Eyes are truly the windows to the soul. Our eyes respond to external stimuli immediately and uncontrollably, whether we wear prescription glasses or not. From these complex orbs we can discern a person’s potential mood and gauge their reaction to their surroundings. Eyes have become something of a universal symbol for mood and emotions. It’s one of many reasons why animation studios still gravitate towards big, doe-eyed characters.
The most obvious way our eyes betray us is with tears. When you start tearing up near the end of that dog movie, it can be hard to deny that you’re not feeling at least a little sad. But there are so many other ways our eyes link to our emotions.
Here are the different ways our eyes can give away what we’re feeling.
Sight is a team effort. It can be easy to think of our eyes as a single unit responsible for how we see, but there are a lot of complex processes contributing to our eyesight. Our pupils play a big role in how we process and decode light. When our eyes want or need to take in more, pupils dilate. If we need or want to see less, they constrict. Oftentimes this is a response to brightness, but our pupils also dilate when we see something exciting or interesting.
Because of this, pupils can be a big clue to someone’s emotional state. Many areas of psychology focus closely on the pupil. A pupillary reaction is often so fast that it beats out other physical reactions. Looking into someone’s eyes can give you insight into their emotional state before even they have realized how they feel. That said, lighting conditions tend to override emotional ones when it comes to the pupils, so don’t forget to take into account your surroundings before making any eye-based emotional judgments.
Our faces are very expressive overall, and many emotional cues are tied to areas of the face other than the eyes. Eyebrows, for example, are not technically part of the eye, but are so closely associated with eyes that we often conflate the two. If someone asked you to draw a picture of some eyes, you would probably include the eyebrows without even thinking about it.
The main purpose of eyebrows is to act as the first line of defense for keeping debris and allergens from entering our eyes and wreaking havoc. Our eyebrows can furrow, raise and lower. Some of the more talented among us can even control each eyebrow individually.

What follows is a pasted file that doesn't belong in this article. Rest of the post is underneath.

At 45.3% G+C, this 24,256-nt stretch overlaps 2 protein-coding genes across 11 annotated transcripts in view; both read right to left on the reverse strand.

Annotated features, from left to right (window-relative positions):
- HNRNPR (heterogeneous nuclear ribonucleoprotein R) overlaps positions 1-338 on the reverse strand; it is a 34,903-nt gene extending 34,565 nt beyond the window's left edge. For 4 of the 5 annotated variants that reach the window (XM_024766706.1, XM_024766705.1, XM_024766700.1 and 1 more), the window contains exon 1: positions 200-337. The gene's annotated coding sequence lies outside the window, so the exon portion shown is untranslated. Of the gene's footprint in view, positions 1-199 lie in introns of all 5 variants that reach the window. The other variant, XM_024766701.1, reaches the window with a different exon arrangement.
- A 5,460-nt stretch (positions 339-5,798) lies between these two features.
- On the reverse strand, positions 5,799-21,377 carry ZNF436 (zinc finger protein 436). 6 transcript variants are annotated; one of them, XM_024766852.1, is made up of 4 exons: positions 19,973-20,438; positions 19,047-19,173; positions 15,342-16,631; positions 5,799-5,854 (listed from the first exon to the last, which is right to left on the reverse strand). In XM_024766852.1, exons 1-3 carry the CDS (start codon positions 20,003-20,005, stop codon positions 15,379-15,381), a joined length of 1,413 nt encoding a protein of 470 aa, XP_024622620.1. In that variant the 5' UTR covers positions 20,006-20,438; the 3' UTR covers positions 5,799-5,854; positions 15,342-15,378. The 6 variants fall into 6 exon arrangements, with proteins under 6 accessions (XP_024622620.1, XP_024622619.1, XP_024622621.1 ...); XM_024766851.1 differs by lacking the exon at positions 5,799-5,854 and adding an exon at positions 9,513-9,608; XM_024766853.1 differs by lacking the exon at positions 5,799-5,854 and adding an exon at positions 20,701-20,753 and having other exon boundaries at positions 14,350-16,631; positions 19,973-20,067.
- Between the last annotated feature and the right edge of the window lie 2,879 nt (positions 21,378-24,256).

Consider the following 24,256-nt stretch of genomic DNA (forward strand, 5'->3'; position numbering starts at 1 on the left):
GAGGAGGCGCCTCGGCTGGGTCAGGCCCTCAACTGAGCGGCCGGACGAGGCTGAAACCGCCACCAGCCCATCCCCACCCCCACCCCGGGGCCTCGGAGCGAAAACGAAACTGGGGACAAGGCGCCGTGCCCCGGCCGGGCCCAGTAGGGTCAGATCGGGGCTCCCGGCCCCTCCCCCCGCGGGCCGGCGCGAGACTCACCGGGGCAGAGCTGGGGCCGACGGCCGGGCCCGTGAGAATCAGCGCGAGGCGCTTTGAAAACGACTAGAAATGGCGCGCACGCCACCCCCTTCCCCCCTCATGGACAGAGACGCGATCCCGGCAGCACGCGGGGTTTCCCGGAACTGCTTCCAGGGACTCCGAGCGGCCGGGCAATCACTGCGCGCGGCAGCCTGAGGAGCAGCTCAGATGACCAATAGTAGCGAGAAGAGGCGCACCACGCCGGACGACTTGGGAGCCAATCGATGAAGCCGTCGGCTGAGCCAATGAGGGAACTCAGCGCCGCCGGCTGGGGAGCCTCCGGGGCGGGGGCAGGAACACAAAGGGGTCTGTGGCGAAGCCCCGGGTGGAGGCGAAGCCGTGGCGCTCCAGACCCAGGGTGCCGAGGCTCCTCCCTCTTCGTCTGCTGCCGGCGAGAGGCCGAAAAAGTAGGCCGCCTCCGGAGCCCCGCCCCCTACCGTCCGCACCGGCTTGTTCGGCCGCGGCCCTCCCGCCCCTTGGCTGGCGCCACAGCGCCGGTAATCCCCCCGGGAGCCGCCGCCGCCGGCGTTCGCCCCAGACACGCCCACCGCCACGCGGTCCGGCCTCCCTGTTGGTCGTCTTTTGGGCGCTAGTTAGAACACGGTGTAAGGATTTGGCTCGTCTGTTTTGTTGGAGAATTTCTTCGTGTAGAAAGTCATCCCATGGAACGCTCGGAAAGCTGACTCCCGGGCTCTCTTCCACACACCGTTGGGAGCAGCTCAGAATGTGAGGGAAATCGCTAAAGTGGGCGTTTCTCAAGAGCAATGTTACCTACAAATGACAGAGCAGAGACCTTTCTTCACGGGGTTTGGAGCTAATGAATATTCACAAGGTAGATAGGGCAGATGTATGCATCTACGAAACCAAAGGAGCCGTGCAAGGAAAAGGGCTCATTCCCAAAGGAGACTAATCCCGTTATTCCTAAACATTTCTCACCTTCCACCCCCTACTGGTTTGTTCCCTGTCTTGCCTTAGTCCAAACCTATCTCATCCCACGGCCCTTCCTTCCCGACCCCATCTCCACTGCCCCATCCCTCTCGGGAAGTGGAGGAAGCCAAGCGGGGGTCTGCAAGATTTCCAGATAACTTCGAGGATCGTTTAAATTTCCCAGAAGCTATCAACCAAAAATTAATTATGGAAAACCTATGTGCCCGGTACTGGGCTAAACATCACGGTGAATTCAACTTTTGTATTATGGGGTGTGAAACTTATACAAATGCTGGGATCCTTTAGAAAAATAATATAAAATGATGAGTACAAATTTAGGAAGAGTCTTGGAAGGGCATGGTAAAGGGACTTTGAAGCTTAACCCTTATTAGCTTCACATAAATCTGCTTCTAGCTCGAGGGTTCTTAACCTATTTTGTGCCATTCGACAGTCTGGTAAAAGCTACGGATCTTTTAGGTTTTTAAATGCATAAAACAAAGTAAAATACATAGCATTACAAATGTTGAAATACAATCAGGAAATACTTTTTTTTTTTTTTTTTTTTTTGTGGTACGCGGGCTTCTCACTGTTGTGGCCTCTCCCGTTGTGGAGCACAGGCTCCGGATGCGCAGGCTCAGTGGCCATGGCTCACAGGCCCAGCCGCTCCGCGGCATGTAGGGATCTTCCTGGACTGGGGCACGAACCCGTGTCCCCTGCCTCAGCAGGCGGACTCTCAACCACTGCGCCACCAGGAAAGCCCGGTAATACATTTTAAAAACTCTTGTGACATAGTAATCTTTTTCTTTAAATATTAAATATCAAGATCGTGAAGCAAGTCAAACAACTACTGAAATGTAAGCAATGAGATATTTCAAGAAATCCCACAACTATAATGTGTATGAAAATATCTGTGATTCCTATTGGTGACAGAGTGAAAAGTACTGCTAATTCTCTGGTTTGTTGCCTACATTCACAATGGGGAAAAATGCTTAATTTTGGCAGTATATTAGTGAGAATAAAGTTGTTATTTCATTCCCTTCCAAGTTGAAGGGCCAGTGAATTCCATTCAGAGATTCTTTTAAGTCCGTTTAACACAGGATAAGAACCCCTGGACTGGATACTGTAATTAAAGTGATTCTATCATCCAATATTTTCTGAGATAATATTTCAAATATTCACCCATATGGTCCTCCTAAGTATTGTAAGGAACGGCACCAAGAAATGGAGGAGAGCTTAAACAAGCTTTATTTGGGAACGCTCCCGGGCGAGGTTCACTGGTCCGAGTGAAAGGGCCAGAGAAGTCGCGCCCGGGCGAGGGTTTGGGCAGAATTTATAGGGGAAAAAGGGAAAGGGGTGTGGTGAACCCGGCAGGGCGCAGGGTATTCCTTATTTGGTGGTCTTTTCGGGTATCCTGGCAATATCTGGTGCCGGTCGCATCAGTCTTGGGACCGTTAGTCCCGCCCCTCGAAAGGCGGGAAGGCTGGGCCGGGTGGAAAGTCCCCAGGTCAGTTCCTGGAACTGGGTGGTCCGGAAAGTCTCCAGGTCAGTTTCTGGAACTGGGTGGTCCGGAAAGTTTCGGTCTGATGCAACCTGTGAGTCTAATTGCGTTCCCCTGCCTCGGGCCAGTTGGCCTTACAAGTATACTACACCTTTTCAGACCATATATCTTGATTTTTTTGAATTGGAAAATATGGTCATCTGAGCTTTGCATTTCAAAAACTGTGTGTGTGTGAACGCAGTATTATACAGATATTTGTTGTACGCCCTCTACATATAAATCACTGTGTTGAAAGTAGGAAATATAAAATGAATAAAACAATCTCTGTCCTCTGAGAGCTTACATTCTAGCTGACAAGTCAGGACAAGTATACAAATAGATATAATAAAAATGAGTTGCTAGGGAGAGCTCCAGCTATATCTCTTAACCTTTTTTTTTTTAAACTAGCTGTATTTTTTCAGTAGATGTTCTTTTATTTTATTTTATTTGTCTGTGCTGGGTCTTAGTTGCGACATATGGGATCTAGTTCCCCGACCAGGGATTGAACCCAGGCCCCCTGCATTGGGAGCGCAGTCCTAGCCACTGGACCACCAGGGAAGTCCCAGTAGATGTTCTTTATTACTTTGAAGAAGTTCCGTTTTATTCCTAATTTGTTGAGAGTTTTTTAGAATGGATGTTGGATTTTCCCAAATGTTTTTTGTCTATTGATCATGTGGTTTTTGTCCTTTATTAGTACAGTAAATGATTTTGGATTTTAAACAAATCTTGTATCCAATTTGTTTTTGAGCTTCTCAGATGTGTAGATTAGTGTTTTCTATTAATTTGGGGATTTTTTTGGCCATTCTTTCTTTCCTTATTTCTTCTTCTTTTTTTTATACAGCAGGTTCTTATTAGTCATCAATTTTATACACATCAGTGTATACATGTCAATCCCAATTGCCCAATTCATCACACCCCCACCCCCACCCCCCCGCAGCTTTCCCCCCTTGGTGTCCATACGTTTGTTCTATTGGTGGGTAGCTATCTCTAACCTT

Raised eyebrows are typically indicators of surprise or fear, while lowered or tightened eyebrows are associated with concentration, anger, and suspicion. Prescription eyeglasses can sometimes alter our perception of how high or low someone’s eyebrows are.
How wide open a person’s eyes are is another sign of their emotional state. Our eyes respond to stimuli around us. We widen our eyes when we’re curious because it helps us take in more of our surroundings. Discriminating emotions like suspicion and anger tend to lead to narrowed eyes as our brains seek to block out the unwanted or untrustworthy stimulus.
You may have heard that people look up and to the right when they lie. While this ages-old myth might not be the most reliable way to call out the liars, there are some eye movements that typically indicate certain emotions or feelings.
- Glancing sideways
Looking to the side without moving one’s head is typically associated with suspicion, confusion or even flirtation. Glancing sideways without moving the head is a way of trying to take in more information without being noticed.
- Looking down
It’s all in the position of the head. Looking down with a hung head? Probably a sign of sadness or embarrassment. Looking down with a head held high, however, is usually an intimidating move by someone who feels superior in some way.
- Darting eyes
A person’s darting eyes are likely looking for an escape route, perhaps even subconsciously. Our eyes dart around our environment when we feel trapped or threatened.
Why are our eyes so expressive?
It all comes down to evolution. Humans are social creatures. Our ancestors survived largely thanks to their ability to communicate. Coordinated hunts and cooperative living groups were all bolstered by our expressive eyes.
It is likely that our articulate eyes first developed as a way to better understand the world around us. And it makes sense: our eyes widen to help us take in more of our environment, and conversely, they squint to keep it out. Incorporating these expressions into interpersonal communication likely developed later on.
Protect your eyes
Eyes are great for signaling emotion and intent, but don’t forget their primary function is sight. Keep your eyesight protected with appropriate eyewear. Remember to wear goggles in the pool and sunglasses in the sun. For prescription needs, order glasses online from 39DollarGlasses.com to keep your vision at its best.